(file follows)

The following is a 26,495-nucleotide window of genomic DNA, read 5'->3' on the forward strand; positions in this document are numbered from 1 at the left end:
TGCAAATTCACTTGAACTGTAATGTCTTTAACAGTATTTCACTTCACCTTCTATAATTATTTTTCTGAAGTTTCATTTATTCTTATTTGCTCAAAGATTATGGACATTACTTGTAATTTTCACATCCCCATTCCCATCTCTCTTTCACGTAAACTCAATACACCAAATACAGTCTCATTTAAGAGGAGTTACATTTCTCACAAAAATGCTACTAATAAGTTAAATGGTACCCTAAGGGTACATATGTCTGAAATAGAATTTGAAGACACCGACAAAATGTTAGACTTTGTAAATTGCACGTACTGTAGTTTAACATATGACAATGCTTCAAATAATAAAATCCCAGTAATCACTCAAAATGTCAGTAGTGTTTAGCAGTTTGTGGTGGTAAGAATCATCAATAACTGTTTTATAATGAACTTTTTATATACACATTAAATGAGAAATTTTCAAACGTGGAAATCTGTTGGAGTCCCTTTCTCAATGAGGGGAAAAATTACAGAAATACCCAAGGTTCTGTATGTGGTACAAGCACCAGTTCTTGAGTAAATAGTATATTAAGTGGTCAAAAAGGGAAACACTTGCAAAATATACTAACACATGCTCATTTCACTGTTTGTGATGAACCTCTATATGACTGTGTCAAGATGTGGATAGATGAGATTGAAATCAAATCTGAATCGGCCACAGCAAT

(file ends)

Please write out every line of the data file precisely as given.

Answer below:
The following is a 26,495-nucleotide window of genomic DNA, read 5'->3' on the forward strand; positions in this document are numbered from 1 at the left end:
TGCAAATTCACTTGAACTGTAATGTCTTTAACAGTATTTCACTTCACCTTCTATAATTATTTTTCTGAAGTTTCATTTATTCTTATTTGCTCAAAGATTATGGACATTACTTGTAATTTTCACATCCCCATTCCCATCTCTCTTTCACGTAAACTCAATACACCAAATACAGTCTCATTTAAGAGGAGTTACATTTCTCACAAAAATGCTACTAATAAGTTAAATGGTACCCTAAGGGTACATATGTCTGAAATAGAATTTGAAGACACCGACAAAATGTTAGACTTTGTAAATTGCACGTACTGTAGTTTAACATATGACAATGCTTCAAATAATAAAATCCCAGTAATCACTCAAAATGTCAGTAGTGTTTAGCAGTTTGTGGTGGTAAGAATCATCAATAACTGTTTTATAATGAACTTTTTATATACACATTAAATGAGAAATTTTCAAACGTGGAAATCTGTTGGAGTCCCTTTCTCAATGAGGGGAAAAATTACAGAAATACCCAAGGTTCTGTATGTGGTACAAGCACCAGTTCTTGAGTAAATAGTATATTAAGTGGTCAAAAAGGGAAACACTTGCAAAATATACTAACACATGCTCATTTCACTGTTTGTGATGAACCTCTATATGACTGTGTCAAGATGTGGATAGATGAGATTGAAATCAAATCTGAATCGGCCACAGCAAT